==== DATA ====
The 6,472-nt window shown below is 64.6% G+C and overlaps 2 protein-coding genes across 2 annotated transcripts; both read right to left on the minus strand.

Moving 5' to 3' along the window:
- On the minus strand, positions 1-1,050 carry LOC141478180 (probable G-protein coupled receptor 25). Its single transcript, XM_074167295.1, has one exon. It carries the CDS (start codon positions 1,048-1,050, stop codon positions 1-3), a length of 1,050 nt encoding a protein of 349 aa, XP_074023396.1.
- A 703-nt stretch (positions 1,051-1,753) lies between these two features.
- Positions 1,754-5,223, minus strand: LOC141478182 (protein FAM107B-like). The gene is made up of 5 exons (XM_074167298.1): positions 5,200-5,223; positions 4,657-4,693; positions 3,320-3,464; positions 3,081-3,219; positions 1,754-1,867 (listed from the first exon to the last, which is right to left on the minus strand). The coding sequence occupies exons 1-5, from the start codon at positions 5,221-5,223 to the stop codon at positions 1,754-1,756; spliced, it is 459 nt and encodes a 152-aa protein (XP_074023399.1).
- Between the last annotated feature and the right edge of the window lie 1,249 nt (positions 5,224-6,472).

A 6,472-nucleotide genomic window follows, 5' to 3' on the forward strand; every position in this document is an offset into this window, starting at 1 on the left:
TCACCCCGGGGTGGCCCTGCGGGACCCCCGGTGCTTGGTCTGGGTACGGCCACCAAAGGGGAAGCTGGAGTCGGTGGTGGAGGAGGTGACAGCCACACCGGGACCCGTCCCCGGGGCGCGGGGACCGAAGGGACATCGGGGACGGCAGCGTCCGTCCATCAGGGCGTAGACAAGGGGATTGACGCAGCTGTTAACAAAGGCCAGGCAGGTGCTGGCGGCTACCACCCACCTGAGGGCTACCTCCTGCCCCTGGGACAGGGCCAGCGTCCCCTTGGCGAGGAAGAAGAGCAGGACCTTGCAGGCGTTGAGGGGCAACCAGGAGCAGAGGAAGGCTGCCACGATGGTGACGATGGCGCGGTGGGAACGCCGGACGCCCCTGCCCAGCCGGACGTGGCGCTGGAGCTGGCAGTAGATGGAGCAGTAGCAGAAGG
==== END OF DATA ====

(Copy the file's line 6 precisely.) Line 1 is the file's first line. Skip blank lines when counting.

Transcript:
- Between the last annotated feature and the right edge of the window lie 1,249 nt (positions 5,224-6,472).